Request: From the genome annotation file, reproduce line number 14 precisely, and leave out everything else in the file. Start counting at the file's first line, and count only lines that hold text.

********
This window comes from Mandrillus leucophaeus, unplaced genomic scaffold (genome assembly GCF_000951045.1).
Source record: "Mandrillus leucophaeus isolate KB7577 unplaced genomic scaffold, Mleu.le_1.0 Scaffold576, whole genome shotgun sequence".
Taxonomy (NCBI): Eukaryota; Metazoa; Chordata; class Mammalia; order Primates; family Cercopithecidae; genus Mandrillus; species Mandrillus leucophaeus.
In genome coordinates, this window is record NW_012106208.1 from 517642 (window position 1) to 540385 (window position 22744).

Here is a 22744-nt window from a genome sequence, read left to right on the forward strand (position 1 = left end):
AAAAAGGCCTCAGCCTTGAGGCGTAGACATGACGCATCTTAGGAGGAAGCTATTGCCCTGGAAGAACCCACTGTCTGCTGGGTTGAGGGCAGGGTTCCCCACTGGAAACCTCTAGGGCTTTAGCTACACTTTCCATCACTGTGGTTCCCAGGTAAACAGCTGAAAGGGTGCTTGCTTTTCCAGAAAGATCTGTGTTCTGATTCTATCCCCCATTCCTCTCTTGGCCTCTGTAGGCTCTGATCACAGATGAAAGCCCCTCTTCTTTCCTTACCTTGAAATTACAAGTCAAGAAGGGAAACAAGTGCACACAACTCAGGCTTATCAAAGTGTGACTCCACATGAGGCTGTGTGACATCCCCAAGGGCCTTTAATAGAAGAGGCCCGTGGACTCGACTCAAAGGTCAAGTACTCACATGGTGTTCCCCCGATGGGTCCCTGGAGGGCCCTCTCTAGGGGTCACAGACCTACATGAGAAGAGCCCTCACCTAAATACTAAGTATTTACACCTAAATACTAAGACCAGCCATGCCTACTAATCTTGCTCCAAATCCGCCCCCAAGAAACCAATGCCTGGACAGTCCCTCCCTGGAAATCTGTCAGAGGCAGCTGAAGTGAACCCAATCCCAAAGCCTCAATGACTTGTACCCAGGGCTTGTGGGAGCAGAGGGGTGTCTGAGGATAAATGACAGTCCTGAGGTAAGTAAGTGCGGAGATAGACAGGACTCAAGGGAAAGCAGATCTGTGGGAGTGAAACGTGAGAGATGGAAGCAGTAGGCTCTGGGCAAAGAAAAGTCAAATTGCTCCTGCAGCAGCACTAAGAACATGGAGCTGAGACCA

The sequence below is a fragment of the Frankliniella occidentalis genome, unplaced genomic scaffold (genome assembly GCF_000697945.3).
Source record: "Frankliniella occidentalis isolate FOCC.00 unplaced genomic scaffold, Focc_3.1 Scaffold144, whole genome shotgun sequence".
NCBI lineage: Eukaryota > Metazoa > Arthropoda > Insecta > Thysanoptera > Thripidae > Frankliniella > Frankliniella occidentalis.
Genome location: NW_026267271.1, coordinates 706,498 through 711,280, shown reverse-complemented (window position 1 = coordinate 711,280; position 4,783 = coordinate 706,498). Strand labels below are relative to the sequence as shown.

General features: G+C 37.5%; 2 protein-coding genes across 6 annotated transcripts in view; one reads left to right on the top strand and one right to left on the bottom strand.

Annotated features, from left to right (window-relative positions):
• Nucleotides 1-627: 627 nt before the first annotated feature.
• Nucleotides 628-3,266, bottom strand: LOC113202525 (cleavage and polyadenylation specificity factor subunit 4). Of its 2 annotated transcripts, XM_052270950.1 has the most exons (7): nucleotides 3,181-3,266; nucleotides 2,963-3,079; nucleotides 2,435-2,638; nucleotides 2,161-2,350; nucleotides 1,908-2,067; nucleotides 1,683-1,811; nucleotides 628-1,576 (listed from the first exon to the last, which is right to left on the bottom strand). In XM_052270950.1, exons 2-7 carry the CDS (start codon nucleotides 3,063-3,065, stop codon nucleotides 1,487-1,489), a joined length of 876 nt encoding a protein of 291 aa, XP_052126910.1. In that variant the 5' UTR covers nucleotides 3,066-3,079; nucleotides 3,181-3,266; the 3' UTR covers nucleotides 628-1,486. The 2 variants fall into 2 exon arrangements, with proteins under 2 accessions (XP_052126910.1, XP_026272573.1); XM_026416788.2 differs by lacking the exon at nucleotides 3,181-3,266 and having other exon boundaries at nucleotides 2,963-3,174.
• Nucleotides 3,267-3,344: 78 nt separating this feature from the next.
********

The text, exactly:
• Nucleotides 628-3,266, bottom strand: LOC113202525 (cleavage and polyadenylation specificity factor subunit 4). Of its 2 annotated transcripts, XM_052270950.1 has the most exons (7): nucleotides 3,181-3,266; nucleotides 2,963-3,079; nucleotides 2,435-2,638; nucleotides 2,161-2,350; nucleotides 1,908-2,067; nucleotides 1,683-1,811; nucleotides 628-1,576 (listed from the first exon to the last, which is right to left on the bottom strand). In XM_052270950.1, exons 2-7 carry the CDS (start codon nucleotides 3,063-3,065, stop codon nucleotides 1,487-1,489), a joined length of 876 nt encoding a protein of 291 aa, XP_052126910.1. In that variant the 5' UTR covers nucleotides 3,066-3,079; nucleotides 3,181-3,266; the 3' UTR covers nucleotides 628-1,486. The 2 variants fall into 2 exon arrangements, with proteins under 2 accessions (XP_052126910.1, XP_026272573.1); XM_026416788.2 differs by lacking the exon at nucleotides 3,181-3,266 and having other exon boundaries at nucleotides 2,963-3,174.